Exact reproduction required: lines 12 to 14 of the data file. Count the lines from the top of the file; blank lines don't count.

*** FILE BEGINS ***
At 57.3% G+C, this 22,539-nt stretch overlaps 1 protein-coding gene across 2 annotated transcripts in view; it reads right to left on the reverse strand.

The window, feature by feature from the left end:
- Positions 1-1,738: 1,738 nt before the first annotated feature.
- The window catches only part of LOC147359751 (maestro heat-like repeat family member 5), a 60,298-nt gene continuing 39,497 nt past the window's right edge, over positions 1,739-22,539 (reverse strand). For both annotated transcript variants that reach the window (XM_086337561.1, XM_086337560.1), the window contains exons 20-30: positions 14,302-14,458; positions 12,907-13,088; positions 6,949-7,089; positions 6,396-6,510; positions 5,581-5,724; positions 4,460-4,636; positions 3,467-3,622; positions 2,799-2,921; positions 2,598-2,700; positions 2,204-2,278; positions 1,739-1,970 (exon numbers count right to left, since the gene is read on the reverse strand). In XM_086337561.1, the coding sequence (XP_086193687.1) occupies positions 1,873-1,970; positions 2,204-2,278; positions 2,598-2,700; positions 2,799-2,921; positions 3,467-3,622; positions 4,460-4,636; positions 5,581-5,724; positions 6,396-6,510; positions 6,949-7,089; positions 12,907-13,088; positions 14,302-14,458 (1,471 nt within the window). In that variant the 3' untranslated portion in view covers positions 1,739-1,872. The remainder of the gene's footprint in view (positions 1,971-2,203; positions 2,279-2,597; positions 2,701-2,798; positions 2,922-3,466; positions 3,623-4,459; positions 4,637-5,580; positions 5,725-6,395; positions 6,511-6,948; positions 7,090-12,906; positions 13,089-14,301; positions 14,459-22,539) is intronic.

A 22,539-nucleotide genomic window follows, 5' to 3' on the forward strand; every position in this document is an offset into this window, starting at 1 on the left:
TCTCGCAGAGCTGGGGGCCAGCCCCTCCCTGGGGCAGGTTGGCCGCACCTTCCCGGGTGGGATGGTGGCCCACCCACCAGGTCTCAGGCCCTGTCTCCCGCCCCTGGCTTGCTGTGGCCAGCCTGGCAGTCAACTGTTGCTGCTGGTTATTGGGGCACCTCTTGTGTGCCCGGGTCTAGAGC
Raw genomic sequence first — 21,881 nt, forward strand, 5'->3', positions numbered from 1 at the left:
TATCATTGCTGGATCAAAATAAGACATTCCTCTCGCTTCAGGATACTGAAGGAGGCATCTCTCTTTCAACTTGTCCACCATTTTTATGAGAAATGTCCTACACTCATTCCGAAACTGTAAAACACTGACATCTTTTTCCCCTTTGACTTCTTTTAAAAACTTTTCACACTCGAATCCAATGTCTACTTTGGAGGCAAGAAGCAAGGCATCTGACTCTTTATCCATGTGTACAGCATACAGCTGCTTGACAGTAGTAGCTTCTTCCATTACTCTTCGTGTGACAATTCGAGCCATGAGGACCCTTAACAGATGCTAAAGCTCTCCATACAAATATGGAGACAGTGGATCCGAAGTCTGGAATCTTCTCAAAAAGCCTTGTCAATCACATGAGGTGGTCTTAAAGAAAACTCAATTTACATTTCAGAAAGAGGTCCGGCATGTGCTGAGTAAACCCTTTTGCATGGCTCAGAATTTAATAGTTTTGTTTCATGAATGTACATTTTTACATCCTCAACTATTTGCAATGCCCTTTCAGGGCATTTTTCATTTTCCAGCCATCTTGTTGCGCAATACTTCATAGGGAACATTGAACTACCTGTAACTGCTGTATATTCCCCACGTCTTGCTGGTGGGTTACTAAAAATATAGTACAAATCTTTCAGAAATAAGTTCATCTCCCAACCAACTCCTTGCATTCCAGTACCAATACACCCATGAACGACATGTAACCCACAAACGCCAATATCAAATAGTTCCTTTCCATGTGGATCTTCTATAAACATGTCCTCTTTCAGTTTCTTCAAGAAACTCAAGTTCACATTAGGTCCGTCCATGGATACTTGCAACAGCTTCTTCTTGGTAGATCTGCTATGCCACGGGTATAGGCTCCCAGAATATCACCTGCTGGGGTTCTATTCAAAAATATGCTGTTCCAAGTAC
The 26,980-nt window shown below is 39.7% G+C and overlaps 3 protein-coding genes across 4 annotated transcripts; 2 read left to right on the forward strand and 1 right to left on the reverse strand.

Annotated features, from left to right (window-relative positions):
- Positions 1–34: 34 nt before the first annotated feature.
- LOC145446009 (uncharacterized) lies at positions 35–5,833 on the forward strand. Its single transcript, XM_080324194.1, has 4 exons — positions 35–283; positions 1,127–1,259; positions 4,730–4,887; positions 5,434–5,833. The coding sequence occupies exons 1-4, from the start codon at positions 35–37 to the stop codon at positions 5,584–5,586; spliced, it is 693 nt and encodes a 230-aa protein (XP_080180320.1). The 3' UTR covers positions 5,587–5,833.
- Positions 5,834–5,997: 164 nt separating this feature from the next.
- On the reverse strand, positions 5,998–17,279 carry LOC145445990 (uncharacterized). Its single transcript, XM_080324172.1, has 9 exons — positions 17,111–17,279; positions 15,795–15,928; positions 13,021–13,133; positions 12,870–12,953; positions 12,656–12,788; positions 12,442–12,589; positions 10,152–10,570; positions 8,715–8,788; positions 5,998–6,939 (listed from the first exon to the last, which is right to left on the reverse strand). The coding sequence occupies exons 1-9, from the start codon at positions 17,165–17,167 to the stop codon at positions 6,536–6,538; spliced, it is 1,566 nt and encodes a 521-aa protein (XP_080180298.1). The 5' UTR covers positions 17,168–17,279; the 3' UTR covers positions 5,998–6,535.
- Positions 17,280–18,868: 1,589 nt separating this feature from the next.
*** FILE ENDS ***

- LOC145446009 (uncharacterized) lies at positions 35–5,833 on the forward strand. Its single transcript, XM_080324194.1, has 4 exons — positions 35–283; positions 1,127–1,259; positions 4,730–4,887; positions 5,434–5,833. The coding sequence occupies exons 1-4, from the start codon at positions 35–37 to the stop codon at positions 5,584–5,586; spliced, it is 693 nt and encodes a 230-aa protein (XP_080180320.1). The 3' UTR covers positions 5,587–5,833.
- Positions 5,834–5,997: 164 nt separating this feature from the next.
- On the reverse strand, positions 5,998–17,279 carry LOC145445990 (uncharacterized). Its single transcript, XM_080324172.1, has 9 exons — positions 17,111–17,279; positions 15,795–15,928; positions 13,021–13,133; positions 12,870–12,953; positions 12,656–12,788; positions 12,442–12,589; positions 10,152–10,570; positions 8,715–8,788; positions 5,998–6,939 (listed from the first exon to the last, which is right to left on the reverse strand). The coding sequence occupies exons 1-9, from the start codon at positions 17,165–17,167 to the stop codon at positions 6,536–6,538; spliced, it is 1,566 nt and encodes a 521-aa protein (XP_080180298.1). The 5' UTR covers positions 17,168–17,279; the 3' UTR covers positions 5,998–6,535.